There has been significant strides in screen technologies, and new technologies have emerged since the days of Cathode Ray Tube (CRT). Among the most recent technologies include OLED and IPS; knowing how these technologies compare can help you have a clear winner between them.
Bulky computers are pretty much obsolete nowadays, paving the way for thinner, lightweight devices with high-definition monitors. IPS and OLED are concepts that will come up when examining monitors as they should, considering they dominate today’s market.
You must consider certain aspects when selecting between these types of panels, and this post has you covered, so keep reading.
OLED vs. IPS (Quick Comparison)
Traditionally, OLED (Organic Light Emitting Diode) displays generate true blacks, have fast response times, and don’t rely on backlight to produce images. On the other hand, IPS (In-Plane Switching) panels depend on backlight to produce images and have lower contrast and slower response times. Traditionally, OLEDs were found on high-end devices, and only high-end laptops and TVs have OLED displays even today. Still, they are common in smartphones, even mid-range ones. In contrast, IPS monitors, an LCD panel type, are in computers, wearable devices, and televisions.
Which Panel Should You Choose Between OLED and IPS?
Here’s a detailed comparison between OLED and IPS panels to help you settle down for a display panel that will suit you best.
IPS panels are available in different sizes, large and small, ranging between 20 inches to 100 inches, so you have plenty of options. On the other hand, OLED displays come in 65 or 55 inches, so you must ensure the room you want to put your device in is big enough. With television sizes increasing consistently, OLED displays will only get bigger.
2. Response Times
Response time is exceptionally important if you plan to use your television or laptop for gaming because that will allow you to react to images swiftly. OLED has a faster response time compared to IPS. Pixels take below one millisecond to change colors in OLED displays and about 15 ms or 4 ms when using overdrive.
Everyone wants a high-resolution display; fortunately, IPS and OLED panels offer high resolution, 4K UHD resolution. Therefore, you wouldn’t go wrong with either panel when it comes to resolution. However, remember not every LCD panel display has 4K UHD resolution, so inquire from the manufacturer before buying.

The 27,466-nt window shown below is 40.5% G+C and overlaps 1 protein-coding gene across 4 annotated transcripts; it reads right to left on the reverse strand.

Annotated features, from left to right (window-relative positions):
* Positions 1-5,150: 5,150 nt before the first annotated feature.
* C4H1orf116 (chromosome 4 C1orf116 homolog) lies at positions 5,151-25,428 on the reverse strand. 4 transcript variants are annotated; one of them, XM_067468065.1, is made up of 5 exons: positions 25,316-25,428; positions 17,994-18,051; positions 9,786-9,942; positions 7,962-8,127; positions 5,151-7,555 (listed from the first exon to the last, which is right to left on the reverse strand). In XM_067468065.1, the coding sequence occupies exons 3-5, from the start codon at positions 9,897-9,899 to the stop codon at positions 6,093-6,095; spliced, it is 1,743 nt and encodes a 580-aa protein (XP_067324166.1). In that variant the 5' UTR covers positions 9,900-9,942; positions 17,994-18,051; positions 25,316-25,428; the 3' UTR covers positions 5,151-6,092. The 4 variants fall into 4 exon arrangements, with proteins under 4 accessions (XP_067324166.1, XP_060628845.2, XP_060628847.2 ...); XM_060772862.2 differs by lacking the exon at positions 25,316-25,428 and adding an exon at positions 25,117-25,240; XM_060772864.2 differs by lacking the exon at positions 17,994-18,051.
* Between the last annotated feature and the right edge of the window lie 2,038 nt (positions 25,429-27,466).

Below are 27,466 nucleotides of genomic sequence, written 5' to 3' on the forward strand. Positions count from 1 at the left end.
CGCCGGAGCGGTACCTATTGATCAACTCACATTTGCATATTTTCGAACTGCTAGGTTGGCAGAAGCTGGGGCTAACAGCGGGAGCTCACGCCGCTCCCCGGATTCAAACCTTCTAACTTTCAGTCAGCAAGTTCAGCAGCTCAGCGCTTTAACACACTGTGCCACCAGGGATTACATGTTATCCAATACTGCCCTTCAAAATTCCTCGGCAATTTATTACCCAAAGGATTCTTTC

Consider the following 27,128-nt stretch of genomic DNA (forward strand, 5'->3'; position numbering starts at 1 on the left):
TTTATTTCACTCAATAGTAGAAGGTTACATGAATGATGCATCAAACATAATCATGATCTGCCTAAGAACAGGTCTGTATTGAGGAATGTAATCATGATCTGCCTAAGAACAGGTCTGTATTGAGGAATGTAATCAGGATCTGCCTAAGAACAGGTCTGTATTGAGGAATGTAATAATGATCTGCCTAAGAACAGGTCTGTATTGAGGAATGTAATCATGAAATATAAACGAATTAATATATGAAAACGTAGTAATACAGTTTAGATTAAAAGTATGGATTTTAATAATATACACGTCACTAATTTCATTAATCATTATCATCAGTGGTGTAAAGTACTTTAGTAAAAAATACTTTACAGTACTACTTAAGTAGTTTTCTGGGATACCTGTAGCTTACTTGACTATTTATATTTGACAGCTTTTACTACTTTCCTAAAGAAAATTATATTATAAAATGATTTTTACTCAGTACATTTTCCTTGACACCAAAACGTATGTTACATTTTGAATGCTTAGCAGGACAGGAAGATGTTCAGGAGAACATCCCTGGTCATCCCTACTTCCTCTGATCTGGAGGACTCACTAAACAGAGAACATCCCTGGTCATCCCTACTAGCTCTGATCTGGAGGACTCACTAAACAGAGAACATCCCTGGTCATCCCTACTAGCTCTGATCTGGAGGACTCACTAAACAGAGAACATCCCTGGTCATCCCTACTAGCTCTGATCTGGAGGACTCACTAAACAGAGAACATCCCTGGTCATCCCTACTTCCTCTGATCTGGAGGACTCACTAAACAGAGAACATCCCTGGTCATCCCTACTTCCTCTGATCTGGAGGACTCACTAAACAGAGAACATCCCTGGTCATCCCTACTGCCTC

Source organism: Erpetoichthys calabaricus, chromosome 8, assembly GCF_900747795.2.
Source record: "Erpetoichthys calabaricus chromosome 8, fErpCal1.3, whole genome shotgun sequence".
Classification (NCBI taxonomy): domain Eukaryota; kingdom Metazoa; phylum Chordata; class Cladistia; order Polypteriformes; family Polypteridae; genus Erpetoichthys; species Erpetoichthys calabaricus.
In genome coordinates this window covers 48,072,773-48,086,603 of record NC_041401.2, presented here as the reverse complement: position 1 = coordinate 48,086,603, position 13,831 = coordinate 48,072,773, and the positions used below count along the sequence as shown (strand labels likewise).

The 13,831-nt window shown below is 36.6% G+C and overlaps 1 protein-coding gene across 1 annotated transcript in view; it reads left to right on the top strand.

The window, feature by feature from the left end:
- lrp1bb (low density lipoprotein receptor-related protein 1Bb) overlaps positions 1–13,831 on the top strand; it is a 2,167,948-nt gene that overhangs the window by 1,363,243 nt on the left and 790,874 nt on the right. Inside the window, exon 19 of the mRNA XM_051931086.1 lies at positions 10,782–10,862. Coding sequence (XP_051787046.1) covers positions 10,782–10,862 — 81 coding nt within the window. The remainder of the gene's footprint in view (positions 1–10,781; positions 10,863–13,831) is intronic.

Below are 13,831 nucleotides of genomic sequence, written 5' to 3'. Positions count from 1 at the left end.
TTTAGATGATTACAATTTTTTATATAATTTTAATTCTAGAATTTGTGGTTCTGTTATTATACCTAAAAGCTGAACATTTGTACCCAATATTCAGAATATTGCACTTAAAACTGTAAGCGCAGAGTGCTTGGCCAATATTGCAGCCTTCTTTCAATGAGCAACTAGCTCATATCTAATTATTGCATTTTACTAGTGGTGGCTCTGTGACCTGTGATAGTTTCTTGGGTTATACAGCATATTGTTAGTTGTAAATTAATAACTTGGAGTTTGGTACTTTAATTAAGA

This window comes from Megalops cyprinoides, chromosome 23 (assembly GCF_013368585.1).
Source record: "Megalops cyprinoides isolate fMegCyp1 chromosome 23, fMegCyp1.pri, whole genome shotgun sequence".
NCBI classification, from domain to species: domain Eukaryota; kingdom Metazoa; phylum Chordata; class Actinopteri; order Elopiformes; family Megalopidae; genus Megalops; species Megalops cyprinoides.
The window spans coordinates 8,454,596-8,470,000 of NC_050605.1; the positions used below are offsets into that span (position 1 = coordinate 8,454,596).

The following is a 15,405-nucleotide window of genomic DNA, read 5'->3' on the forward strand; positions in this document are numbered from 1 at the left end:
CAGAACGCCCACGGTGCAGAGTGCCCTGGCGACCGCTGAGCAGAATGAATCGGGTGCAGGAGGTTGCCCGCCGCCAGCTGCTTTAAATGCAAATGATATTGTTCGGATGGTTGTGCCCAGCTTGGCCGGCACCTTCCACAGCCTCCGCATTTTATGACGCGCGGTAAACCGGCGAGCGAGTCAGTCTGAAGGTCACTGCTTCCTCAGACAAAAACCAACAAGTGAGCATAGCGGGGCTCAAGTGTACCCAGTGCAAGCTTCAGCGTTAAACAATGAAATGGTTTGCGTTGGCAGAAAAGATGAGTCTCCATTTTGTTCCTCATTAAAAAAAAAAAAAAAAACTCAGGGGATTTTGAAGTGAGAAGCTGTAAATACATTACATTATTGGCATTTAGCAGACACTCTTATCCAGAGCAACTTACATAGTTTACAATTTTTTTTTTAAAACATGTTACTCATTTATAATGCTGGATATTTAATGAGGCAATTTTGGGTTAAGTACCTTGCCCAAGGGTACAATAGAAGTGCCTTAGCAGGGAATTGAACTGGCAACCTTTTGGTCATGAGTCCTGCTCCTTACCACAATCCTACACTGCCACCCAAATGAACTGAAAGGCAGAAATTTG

Since the pixels in OLED can be wholly white or black, the panel offers infinite contrast ratios, so images on OLED screens have a higher quality than IPS screens. However, the IPS panel’s contrast ratio isn’t bad; in fact, it is much better than TN LCD panels.
5. Viewing Angles
Understanding the viewing angles is essential if you have a large room and plan to use the screen to watch movies with your friends and family. This will ensure everyone can see the movie without struggling or being forced to sit in front of the television.
OLED panels are superior to IPS panels regarding viewing angles. However, you will also have superb image quality from an IPS screen, whether sitting in front or on the side of the viewing device, because IPS offers a 178° viewing angle.
6. Power Consumption
OLED has the upper hand when it comes to power consumption since every diode produces its color and light inside the panel, and the colors are clear because there are no backlights. On the other hand, IPS panels consume more power because they require backlighting. Remember, backlighting draws power repeatedly from the source of energy.
It’s worth noting that light comes from OLED panels without producing excess heat.
IPS panels are more durable and have a longer lifetime than OLED panels which are more susceptible to damage. OLED panels’ organic diodes are vulnerable to humidity exposure and water damage (you cannot repair a diode exposed to water).
You also have to worry about dead pixels and bad color reproduction with OLED panels since blue diodes degrade faster than green and red diodes.
OLED panels are more flexible and thinner than IPS panels with organic plastic 100- 500 nanometers thin hence devices with OLED panels can be thinner. On the other hand, IPS panels have more complex layers, thus thicker than OLEDs, and their rigid crystalline structure does not make them flexible.
OLED panels are slowly getting more affordable but still cost considerably more than IPS panels. You can buy an IPS panel at various prices, with both expensive and cheap ones available. IPS panels are also much cheaper since they come in various sizes.
OLED is superior to an IPS panel, especially if you prioritize resolution, viewing angle, and contrast ratio and have a sizeable budget. However, if you want more size options or a more affordable display panel, then an IPS panel is the way to go.